Archimedes, Aristotle and Earthquakes


I’ve been thinking about the Greeks and their science, as I try to pull together a chapbook of poems on themes related to Archimedes and his lever.  Archimedes is not the only Greek scientist who intrigues me.  Aristotle is one whom I like first for his ideas on rhetoric, still the basis of many classifications on that subject, but also for the ideas described in the middle stanza of the following poem.

The Search for Order

The ancient model,
in polished brass, expressed
proportions undisturbed
by motion.  Harmonic
spheres keep turning.
Had the world such music
there would be no static
on the FM radio.

Aristotle understood:
the world beneath
the moon is set apart
from celestial, perfectly
governed spheres.
We are the spoiled core
of an ideal cosmos,
its worm-eaten pit.

Aristotle stood at
the center.  My universe
runs away at light speed,
while beneath me tectonic
plates shift, collide.
I long for balance: spheres
encircling the stillness
of mere decay.

The idea that the ground beneath our feet is unstable is not new.  I grew up in California, where earthquakes are a fact of life.  I used that as an image in an earlier poem:

Fire At The Center

My mother came home
from a course on personality
with a slip of paper:
“Your dominant emotion
is rage.”  She went on being good
and dull as plowed dirt.
Where is sure footing
when ground shifts?
The San Andreas fault
did not run under the house,
but whether it lay east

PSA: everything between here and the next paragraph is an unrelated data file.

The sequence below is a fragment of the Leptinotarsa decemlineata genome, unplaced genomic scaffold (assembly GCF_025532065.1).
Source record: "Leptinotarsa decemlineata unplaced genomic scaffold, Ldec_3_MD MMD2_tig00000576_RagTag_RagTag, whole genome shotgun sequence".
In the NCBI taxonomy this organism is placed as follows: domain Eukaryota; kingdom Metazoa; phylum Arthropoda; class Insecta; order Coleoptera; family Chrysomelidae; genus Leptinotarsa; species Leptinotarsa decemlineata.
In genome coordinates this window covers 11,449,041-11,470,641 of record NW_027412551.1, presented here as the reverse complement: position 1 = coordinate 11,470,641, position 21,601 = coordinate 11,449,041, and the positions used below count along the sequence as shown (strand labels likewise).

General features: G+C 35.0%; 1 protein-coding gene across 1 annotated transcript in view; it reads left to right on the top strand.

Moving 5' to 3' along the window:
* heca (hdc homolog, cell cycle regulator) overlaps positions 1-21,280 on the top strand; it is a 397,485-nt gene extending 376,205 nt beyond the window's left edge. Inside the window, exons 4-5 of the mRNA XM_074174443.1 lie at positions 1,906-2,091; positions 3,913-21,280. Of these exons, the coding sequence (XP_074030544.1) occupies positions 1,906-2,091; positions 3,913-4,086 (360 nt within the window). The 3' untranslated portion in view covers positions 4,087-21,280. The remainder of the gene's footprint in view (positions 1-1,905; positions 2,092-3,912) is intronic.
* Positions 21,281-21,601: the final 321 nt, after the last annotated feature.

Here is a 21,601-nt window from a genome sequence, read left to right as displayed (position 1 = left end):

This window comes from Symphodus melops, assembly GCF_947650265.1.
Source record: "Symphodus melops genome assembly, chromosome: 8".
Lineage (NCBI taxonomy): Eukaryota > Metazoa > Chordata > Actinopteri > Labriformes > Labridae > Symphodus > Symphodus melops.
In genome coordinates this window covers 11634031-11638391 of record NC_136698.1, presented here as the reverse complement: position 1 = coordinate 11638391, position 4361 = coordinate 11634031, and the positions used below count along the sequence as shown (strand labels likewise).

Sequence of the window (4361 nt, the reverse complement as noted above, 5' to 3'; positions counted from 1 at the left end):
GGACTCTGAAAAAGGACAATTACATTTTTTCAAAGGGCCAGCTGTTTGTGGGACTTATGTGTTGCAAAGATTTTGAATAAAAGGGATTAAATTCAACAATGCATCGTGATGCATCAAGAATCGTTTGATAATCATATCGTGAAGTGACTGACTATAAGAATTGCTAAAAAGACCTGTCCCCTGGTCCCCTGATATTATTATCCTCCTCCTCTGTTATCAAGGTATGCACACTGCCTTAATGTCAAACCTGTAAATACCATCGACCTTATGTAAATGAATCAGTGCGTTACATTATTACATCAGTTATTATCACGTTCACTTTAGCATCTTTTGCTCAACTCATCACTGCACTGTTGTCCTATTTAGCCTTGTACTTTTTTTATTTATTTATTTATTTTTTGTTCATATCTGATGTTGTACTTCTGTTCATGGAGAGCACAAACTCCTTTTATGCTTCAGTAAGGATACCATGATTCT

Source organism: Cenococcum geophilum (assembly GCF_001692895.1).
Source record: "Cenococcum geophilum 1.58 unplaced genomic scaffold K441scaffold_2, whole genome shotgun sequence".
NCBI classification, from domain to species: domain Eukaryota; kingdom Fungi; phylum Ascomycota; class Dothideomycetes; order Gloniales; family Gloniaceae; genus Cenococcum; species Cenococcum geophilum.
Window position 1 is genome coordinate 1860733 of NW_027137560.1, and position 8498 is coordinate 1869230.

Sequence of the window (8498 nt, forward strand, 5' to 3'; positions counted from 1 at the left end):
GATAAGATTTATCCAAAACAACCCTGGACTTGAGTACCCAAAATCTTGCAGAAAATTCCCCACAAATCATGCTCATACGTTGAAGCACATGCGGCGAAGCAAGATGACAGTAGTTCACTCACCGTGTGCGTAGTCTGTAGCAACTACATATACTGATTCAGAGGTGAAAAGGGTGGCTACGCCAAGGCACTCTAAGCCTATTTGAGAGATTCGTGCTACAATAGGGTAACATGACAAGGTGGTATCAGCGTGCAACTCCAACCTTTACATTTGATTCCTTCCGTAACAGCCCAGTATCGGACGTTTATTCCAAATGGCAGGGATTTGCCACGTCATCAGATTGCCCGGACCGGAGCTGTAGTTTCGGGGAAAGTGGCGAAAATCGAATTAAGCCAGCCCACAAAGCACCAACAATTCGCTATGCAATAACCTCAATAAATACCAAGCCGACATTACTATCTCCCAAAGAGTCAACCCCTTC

or west I could not say.
Which way would the earth tilt?

When she muttered
“Death and transfiguration!”
I heard a danger
no “Damn!” could hold.
The fluid at her core
lay ready, like crayon
melting under an iron,
to stain us both.  Her fire
never broke the surface.

And I?  The astrologer
finds Mars at the nadir,
“fire in the depth of your being.”
Eighteen years we spent
adjacent, distanced
by unacknowledged fire.
It is safer not to ask
where the fault lies.

In this poem, the shifting ground is largely metaphoric.  Although I knew about earthquakes, it was more an idea than experience: I only recall one small quake from my childhood.  I missed the big ones that later toppled the Oakland freeway and broke the walls of my cousins’ home in the mountains.  My awareness of shifting ground was not in the body.

By the time I wrote “The Search for Order” I was in a more unsteady place psychologically, a more mature understanding of grounding and groundlessness.

I decided this was a theme worth exploring further.

“The Search for Order” was published in Bibliophilos, which has published several of my poems on Greek themes.
“Fire at the Center,” first appeared in Metis, August, 1995, and is included in my chapbook, Accidents, described on the Books page.

And the Greeks . . .

Leave a comment

I was introduced to Thomas Lynch through an interview in <i>Writers Chronicle</i>.  He writes essays and fiction but says, “I wouldn’t write sentences or paragraphs that were worthy if I weren’t also writing poetry.”  That led me to find his book, <i>Walking Papers</i>, and I was hooked by the opening lines of the opening poem:

What sort of morning was Euclid having
when he first considered parallel lines?

I have always been partial to Greeks because of my studies in Greek and Archaeology, but I have been fond of Euclid since I was in the equivalent of seventh grade in an English School.  There geometry was taught as a series of theorems and their proofs.  One of the first was “When two straight lines cross, the opposite angles are equal.”

It was rote learning, but I loved it.  I believed this was the way Euclid himself had presented his ideas.  I remember the small paperback book clearly, while I’ve forgotten entirely the geometry text I used when I came to the subject again as a sophomore in high school.

Lynch says little more about Greeks, but in this first poem, Euclid takes a place along with Lynch’s contemporaries, each working out their understanding of the world, and they go together well.